that moment. 

 

It is easy to be present with happy moments.  Sitting in front of a fire with hot
chocolate in a snow storm with slippers on for me creates a warm fuzzy feeling
that I have no problem creating space for and being with.  Hearing my partner and being present
with him when he is saying something nice to or about me and being present with
his thoughts and feelings is easy. 
 Think for a moment the last
difficult thing in your life.  I
think back to the last disagreement I had with my partner.  In the moment of the difficulty the
emotions were strong and painful. I didn’t want to hear what he had to say, and
I didn’t like the emotions I felt.  Creating a space for those emotions and being present for
them was difficult.  I didn’t want
to hold them to me, I wanted to push them as far from me as I possibly could. I
did not want to be present with what he had to say, and I want to push them
away as well.  Had I done that
though, I would have lost something from the moment.  I didn’t want to get lost in the feeling and be carried away
with it, and at the same time I did want to be able to deal with the issue at
hand without running from it. 

 

Holding space also means being able to be present with all
facets of a situation.  When my
partner tells me something I don’t like and I have strong feelings, I need to
create a space for his feelings and beliefs and thoughts, and be present with
them.  In the moment where the
thoughts and feelings step right up to who I am and challenge me, especially
when I feel invalidated, it is difficult to hold space.  What I want to do is challenge his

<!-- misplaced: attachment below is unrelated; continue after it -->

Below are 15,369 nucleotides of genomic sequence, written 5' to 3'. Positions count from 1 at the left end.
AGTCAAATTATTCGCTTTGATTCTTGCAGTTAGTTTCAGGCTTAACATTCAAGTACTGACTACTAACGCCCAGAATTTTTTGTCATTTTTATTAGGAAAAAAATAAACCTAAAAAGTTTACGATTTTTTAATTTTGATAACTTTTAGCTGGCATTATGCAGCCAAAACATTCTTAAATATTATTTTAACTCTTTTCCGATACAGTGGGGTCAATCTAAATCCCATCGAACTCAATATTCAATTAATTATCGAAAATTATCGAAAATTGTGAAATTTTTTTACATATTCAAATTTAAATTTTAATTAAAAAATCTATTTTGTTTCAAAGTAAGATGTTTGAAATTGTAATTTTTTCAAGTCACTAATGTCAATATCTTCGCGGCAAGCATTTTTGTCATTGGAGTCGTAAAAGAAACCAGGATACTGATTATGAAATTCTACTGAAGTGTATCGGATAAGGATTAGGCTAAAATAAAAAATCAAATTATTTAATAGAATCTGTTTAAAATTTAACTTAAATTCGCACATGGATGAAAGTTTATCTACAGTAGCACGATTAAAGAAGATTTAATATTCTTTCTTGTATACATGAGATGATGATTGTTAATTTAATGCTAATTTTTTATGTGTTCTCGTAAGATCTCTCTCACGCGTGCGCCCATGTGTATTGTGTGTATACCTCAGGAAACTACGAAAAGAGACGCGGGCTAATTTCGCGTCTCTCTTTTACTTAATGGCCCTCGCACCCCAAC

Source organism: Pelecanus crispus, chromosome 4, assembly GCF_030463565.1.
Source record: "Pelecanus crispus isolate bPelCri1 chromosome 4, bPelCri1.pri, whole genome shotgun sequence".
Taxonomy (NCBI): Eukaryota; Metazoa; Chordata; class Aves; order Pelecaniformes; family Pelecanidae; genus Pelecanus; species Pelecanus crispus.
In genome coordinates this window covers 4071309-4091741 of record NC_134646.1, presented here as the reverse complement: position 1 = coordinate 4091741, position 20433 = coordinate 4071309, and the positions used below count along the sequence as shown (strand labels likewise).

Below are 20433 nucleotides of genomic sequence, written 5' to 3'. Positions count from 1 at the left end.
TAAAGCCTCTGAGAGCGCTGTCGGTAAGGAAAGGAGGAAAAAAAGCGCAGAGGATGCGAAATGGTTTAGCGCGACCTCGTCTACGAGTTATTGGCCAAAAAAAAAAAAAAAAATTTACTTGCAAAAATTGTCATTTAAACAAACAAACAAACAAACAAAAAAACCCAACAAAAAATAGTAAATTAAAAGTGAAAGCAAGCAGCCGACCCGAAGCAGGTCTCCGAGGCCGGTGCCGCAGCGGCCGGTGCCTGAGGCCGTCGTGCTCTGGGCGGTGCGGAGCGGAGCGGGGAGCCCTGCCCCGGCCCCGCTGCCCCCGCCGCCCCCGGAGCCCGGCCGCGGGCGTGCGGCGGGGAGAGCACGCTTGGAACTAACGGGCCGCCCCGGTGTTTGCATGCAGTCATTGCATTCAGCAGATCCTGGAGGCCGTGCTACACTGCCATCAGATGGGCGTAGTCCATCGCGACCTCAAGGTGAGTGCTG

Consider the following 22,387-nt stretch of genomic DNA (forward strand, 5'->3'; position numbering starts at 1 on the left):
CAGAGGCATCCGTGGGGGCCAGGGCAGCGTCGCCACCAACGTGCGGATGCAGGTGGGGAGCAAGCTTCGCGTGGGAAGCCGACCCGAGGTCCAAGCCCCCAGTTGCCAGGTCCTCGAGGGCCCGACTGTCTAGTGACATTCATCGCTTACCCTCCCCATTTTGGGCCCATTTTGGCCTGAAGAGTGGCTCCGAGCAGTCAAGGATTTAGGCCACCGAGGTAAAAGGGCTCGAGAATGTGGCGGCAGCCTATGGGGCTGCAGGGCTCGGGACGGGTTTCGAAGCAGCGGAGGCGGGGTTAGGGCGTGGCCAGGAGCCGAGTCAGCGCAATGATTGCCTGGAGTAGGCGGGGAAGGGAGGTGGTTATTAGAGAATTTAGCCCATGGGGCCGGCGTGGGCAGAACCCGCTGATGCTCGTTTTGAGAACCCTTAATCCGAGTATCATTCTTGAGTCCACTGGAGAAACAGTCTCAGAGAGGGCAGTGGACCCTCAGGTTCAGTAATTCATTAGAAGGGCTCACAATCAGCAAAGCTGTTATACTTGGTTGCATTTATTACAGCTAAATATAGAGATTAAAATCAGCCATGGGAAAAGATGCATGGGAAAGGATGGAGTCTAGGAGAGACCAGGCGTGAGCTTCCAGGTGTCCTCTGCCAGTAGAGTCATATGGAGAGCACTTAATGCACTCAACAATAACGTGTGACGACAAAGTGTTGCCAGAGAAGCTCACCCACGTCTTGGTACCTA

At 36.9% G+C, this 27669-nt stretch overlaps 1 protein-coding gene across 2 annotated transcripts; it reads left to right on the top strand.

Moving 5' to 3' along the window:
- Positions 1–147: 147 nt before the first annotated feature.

belief or feeling and defend myself. 
We then get in to an argument about who’s beliefs and feelings are
right, instead of being able to be present with the possibility that we both
can be right. 

 

Holding space is facing situations head on.  It isn’t getting lost in our emotions
and letting them run away with us, it is being present with the situation.  It isn’t trying to force the situation
to be something that it isn’t.  It
is being present with the feelings, the person and the ideas that are in the
room with me at the time.  This
week, work to take one thing that is unpleasant for you and hold space with
it.  Create room in your heart and
your head to let it be just what it is, without trying to move or change
it.  After, pay attention to your
heart, and see if holding space for it helped you to tolerate it just a little
easier. 

What am I willing to do?

Change is not easy.  It does not come without some kind of work and effort.  No matter if the change is losing weight, finding peace out of pain,  or finding sobriety.  There is no quick fix.  There is no diet pill that will create a miracle for you.  Even anti-depressants need help to alleviate depression and anxiety.  The ways that I know to help find peace of mind take dedication and effort, constantly working to focus and redirect the mind from the patterns that it has been stuck in. 

 The desire to change has to be stronger than the desire to stay in comfort zones. Any kind of change, even good change is scary and often uncomfortable.  The question is always “What am I willing to do to make this change happen?”  Am I willing to give up beliefs that I have held my entire life, if they no longer serve me?  Am I willing to change what I eat so I can become healthier?  Am I willing to share my space and my give up a little of what is mine so that I can share my life with a partner?  Am I willing to go through the pain of detox so I can give up my addiction?

 Change requires effort.  I often see people that want their lives to be different, but when it comes to what needs to be done to affect the change, therapy comes to a halt.  Some change is more pleasant than other change, and some change is easier than other.  It always comes down to what I am willing to do to make the change I want happen.

What are you willing to do?